doi:10.1371/journal.pone.0076883.g003

Wounds Made during Anagen have Elevated Wnt Signaling

The mechanisms responsible for improved wound healing during anagen are not fully understood. We hypothesized that the enhanced wound healing was related to endogenous Wnt signaling, which is at its nexus during anagen (Fig. 2). First, we evaluated the number of Wnt-responsive cells in the anagen and the telogen wounds. X-Gal+ve cells were evident throughout the anagen wound edges, the dermis, and in the auricular cartilage (Fig. 3J). There were far fewer Wnt-responsive cells in telogen wound sites (Fig. 3K), except in the elevated Wnt signaling at the wound edge (labeled “we”). We confirmed that anagen wounds were actually created during anagen (and telogen wounds during telogen) by examining hair follicles at the wound edge and verifying their Wnt responsive status with X-Gal staining (Fig. 3L,M). Thus we conclude that wound-healing potential positively correlates with elevated levels of Wnt signaling. But is it really Wnt activity- or some other factor- that changes with the hair cycle and thus impacts wound healing?

Amplified Wnt Signaling in Axin2LacZ/LacZ Mice Correlates with Improved Cutaneous Repair

To directly test the role of Wnt signaling in the skin healing process, we turned to a genetic model of enhanced Wnt signaling. In this new series of experiments, all wounds were created in the non-healing, telogen phase using age- and sex-matched controls. Axin2LacZ/LacZ mice lack both copies of the negative Wnt regulator, Axin2 [28], which results in a ligand-dependent amplification in endogenous Wnt signaling [29]. We began by carefully examining the intact skin of age- and sex-matched Axin2LacZ/+ and Axin2LacZ/LacZ mice. We detected no obvious differences in the number of hair follicles, the thickness of the epidermis, or the dermis between the two genotypes (SFig. 4A,B). In both genotypes, programmed cell death was limited to the upper-most layer of the intact epidermis (SFig. 4C–F) and the number and distribution of BrdU+ve proliferating cells was also similar (SFig. 4G,H).

We then evaluated whether the amplified Wnt signaling environment of Axin2LacZ/LacZ mice affected wound healing potential. We controlled for temporal and spatial differences in endogenous Wnt signaling by restricting our analyses to telogen wounds generated in 9-week-old mice. Wounds were profiled over 4 days.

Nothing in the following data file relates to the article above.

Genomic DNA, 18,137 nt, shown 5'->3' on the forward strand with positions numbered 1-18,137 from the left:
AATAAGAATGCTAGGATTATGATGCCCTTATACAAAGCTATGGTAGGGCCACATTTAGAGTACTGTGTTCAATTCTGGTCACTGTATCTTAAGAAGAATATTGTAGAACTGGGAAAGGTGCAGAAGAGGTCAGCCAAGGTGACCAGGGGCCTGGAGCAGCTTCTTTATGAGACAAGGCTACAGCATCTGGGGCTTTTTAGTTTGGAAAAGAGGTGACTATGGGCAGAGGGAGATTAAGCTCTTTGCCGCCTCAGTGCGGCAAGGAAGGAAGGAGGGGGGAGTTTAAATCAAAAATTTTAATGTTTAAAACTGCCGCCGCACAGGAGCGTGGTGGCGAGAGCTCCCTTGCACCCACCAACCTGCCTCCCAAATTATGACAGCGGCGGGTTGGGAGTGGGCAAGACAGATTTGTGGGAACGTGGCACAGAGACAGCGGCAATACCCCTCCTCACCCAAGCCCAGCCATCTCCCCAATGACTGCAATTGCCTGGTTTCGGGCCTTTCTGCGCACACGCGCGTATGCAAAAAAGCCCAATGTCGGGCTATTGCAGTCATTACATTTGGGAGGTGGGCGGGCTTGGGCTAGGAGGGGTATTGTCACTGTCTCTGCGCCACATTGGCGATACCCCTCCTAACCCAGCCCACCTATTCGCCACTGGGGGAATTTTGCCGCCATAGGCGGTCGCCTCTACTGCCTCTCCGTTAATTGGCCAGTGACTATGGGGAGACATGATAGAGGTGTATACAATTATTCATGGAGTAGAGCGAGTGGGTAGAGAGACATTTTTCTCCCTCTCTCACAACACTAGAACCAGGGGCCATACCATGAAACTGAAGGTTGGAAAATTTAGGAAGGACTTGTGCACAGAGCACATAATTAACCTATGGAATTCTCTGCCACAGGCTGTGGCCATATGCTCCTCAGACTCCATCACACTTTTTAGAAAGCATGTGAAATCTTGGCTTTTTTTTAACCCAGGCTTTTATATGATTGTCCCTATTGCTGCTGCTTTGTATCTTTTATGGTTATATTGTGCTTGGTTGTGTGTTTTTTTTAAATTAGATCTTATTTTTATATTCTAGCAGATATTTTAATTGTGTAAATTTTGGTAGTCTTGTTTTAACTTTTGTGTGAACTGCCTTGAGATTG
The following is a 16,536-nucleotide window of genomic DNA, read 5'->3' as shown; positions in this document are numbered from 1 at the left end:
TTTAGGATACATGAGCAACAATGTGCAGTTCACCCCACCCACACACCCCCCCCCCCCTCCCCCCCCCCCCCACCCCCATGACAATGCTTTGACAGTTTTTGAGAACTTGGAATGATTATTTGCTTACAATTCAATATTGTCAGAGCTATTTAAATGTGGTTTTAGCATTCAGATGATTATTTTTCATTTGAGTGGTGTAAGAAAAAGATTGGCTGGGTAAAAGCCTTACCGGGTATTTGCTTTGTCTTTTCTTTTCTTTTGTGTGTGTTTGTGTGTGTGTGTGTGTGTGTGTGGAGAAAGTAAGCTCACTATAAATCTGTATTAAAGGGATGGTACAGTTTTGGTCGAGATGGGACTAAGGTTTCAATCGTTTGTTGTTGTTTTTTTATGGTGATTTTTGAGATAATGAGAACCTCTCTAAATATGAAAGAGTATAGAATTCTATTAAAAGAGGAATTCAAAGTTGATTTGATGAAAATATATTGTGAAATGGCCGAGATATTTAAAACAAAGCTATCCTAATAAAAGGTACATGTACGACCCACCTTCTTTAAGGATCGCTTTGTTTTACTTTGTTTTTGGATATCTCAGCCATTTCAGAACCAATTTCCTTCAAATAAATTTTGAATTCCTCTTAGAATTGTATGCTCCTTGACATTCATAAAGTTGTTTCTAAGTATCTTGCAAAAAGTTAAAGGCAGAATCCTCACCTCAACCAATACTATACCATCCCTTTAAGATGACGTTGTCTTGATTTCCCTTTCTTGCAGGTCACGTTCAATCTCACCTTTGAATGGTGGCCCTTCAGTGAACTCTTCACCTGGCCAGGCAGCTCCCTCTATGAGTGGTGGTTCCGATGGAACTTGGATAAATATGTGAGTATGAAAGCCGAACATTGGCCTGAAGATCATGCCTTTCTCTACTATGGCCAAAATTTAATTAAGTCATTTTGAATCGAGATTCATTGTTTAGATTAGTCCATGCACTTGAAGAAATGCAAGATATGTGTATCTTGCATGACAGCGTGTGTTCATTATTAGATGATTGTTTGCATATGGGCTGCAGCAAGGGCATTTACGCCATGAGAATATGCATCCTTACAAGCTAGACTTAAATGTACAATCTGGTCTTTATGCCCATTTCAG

On day 1, wounds generated in Axin2LacZ/+ and Axin2LacZ/LacZ mice were indistinguishable (Fig. 4A,B). Both wounds had a healing “tongue” of epidermis (Fig. 4C,D) and in both Axin2LacZ/+ and Axin2LacZ/LacZ mice, Wnt signaling was evident within that tongue (Fig. 4E,F). We noted, however, that the X-Gal staining intensity was greater in Axin2LacZ/LacZ mice because each cell expresses two copies of the LacZ gene.

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Figure 4. Elevated Wnt signaling in Axin2LacZ/LacZ mice correlates with improved cutaneous repair.

(A) Wound on post-injury day 1, stained with Gomori trichrome in Axin2LacZ/+ and (B) Axin2LacZ/LacZ mice. (C) Wound edge in Axin2LacZ/+ and (D) Axin2LacZ/LacZ mice. (E) Wound edge stained X-Gal from Axin2LacZ/+ and (F) Axin2LacZ/LacZ mice. Arrows indicate X-Gal+ve dermal fibroblasts. (G) Wound on day 3, stained with Gomori in Axin2LacZ/+ and (H) Axin2LacZ/LacZ mice. (I) Wounds stained with TUNEL in Axin2LacZ/+ and (J) Axin2LacZ/LacZ mice. Dotted line indicates auricular cartilage. (K) X-Gal in Axin2LacZ/+ and (L) Axin2LacZ/LacZ mice. (M) Wounds on day 3, stained with X-Gal in Axin2LacZ/+ and (N) Axin2LacZ/LacZ mice. (O) An eschar covers the wound beds in Axin2LacZ/+ mice. (P) Regenerating epithelium covers the wound beds in Axin2LacZ/LacZ mice. (Q) X-Gal in Axin2LacZ/+ and (R) Axin2LacZ/LacZ mice. (S) BrdU in Axin2LacZ/+ and (T) Axin2LacZ/LacZ mice. (U) Ki67 immunostaining in Axin2LacZ/+ and (V) Axin2LacZ/LacZ mice. (W) Quantification of X-Gal+ve dermal fibroblasts, and proliferating cells in the wound beds of Axin2LacZ/+ and Axin2LacZ/LacZ mice. All mice were male. Scale bar = 50 µm; asterisk denotes P<0.05.

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We examined the wound beds every 24 h. By day 3, both groups of animals showed evidence of re-epithelialization on the wound edges (Fig. 4G,H). Upon closer examination, however, some important differences were apparent: TUNEL staining was more widespread in Axin2LacZ/+ controls than in Axin2LacZ/LacZ mice. TUNEL+ve dermal fibroblasts and auricular chondrocytes were detected throughout the Axin2LacZ/+ wound bed (Fig. 4I) and this TUNEL signal was essentially absent in the wound beds of Axin2LacZ/LacZ mice (Fig. 4J).